Photo by Noah Eberhart

Richard Perez Has to Do This, Okay?

In his one-man show, the comedian blends imagination and truth, making fantasy feel almost embarrassingly real. 

By Lizzie Racklin


There’s a scene in Richard Perez’s one-man show “I Have to Do This” where he pretends to be on a rollercoaster. He lets out yelps and screams, squirming and gripping imaginary straps by his shoulders. He tilts back as the rollercoaster climbs up, looks down in fear as it approaches a drop. Watching him maneuver like this, you can envision the rollercoaster’s track almost exactly. Richard is alone on stage, sitting on a stool, performing every stomach drop to a tee. It’s a vulnerable moment for his character, who is just beginning to open up to his new romantic partner, represented by the empty space beside him.

“I Have to Do This” was developed by Richard and director Charlie Bardey, after they agreed that Richard’s Instagram videos seemed to be forming an actual “thing,” not just one-off skits. The show unfolds as a series of scenes depicting the main character’s experience of a romantic relationship. While discussing his artistic approach with me, Richard talked about how, in both photography and comedy, he likes setting up loose narratives that allow the viewer to fill in the empty space on their own. “I Have to Do This” gives you enough space to imagine your own details, but Richard guides the show with rom-com-inspired dialogue and overly earnest improvised songs.

The narrative that emerges is of a nameless main character’s new relationship and all of its highs and lows. On a dinner date, he overshares but is accepted; while he’s trying to sleep, his partner is hard, and he lazily jerks him off; after hosting a party, they playfully argue about dishes. It all has a tinge of performance, but there are layers—Richard’s performance for the audience and his character’s performance for his partner.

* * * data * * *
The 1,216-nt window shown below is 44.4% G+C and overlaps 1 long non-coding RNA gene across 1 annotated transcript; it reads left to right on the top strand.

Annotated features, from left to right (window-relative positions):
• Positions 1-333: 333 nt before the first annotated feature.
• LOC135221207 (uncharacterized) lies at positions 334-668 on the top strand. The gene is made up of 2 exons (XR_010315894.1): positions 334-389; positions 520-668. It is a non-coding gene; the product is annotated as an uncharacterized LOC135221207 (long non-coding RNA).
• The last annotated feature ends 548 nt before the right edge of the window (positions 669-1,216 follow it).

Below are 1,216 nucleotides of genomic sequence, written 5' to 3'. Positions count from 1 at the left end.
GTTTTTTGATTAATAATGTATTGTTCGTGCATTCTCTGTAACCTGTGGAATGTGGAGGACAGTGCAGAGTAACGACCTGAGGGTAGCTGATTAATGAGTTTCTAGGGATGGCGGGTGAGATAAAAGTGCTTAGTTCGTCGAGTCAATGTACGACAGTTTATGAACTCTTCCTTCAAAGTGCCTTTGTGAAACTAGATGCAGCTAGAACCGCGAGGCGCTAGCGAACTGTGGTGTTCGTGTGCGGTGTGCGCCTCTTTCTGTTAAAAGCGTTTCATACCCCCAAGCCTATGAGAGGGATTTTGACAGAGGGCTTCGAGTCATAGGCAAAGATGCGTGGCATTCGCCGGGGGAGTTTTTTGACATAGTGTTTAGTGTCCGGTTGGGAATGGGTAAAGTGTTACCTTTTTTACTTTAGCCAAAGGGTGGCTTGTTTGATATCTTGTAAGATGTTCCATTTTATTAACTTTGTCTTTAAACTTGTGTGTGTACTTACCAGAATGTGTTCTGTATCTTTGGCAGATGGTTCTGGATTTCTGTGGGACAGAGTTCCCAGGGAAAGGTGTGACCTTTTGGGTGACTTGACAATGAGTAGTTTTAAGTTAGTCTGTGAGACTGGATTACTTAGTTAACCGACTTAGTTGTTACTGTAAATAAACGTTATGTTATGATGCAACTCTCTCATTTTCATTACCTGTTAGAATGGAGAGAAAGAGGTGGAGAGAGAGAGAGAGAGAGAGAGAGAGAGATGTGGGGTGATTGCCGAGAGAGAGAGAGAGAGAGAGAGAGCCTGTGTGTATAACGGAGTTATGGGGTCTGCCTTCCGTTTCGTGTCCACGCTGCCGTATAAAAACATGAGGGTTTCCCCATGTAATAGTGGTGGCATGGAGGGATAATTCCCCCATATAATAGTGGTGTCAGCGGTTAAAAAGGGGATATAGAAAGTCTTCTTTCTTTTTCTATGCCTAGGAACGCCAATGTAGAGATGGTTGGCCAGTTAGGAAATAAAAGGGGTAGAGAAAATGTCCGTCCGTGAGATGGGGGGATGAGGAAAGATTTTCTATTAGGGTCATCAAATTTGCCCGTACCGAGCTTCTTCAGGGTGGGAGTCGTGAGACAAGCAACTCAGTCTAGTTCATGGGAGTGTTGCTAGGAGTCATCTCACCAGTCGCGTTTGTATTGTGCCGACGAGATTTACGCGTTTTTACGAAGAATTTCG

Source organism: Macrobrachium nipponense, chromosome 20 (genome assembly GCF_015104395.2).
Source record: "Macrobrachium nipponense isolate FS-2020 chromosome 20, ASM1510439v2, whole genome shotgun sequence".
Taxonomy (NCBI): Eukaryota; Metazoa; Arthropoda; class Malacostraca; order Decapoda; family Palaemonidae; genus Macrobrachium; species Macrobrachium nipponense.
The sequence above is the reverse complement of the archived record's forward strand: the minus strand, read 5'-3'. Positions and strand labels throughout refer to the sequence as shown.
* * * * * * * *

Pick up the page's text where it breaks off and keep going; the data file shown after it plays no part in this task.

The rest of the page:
“We all have a character we play in everything in life. In how we have conversations, how we confront each other, how we work through things, how we cry, or even sex and dating. We pull from something in our lives, whether it’s media or whether it’s personal. It’s all part of building some sense of self,” he said.

Richard told me that he’s “gotten feedback from friends that [the show] feels like when you’re in your room pretending to act out kissing someone.” It does—it feels like a kind of daydream version of love, lying in bed, having whole conversations with a crush who isn’t there. Even the relationship’s challenges feel like the built-in obstacles that you sprinkle into your fantasies to remind yourself that relationships are work, and this won’t all be easy. “This” being the fictional relationship that only exists in your mind.

Yet Richard also has a singular ability to blend imagination and truth, to make fantasy feel almost embarrassingly real. As the couple on stage argues, flirts, and has sex, it all feels startlingly familiar. He told me that he took inspiration from rom-coms in the way that his characters interact, and watching this reveals how much we all kind of act like we’re in a rom-com when we’re flirting. We hit our crush’s arm, we bat our eyelids, and we poke fun at them for being “so silly.” It’s somehow so unbelievably scripted, and so undeniably real.

This is especially, and painfully, true in his sex scenes. As seen on his Instagram, Richard has a talent for pantomiming sex. These scenes are hard to watch, but hilarious and impossible to look away from. They’re cringey not because he himself should be embarrassed, but because he’s so accurately pointing out the way people perform for each other while hooking up.

Photo by Max Branigan

When I asked Richard how it feels to perform these kinds of scenes and how they relate to his real life, he started a few sentences about approaching his work and life differently now that he’s sober and starting to date again, trailing off each time, before concluding, “Basically, I’m trying to say, like, I’m starting to hook up with people.”

“I Have to Do This” is an extremely funny and movingly vulnerable show about how it feels to form a romantic relationship and how the cultural imagination influences our ideas of love. Go see it on September 15th at The Bell House. Maybe bring someone you’re hooking up with.


Follow Richard here.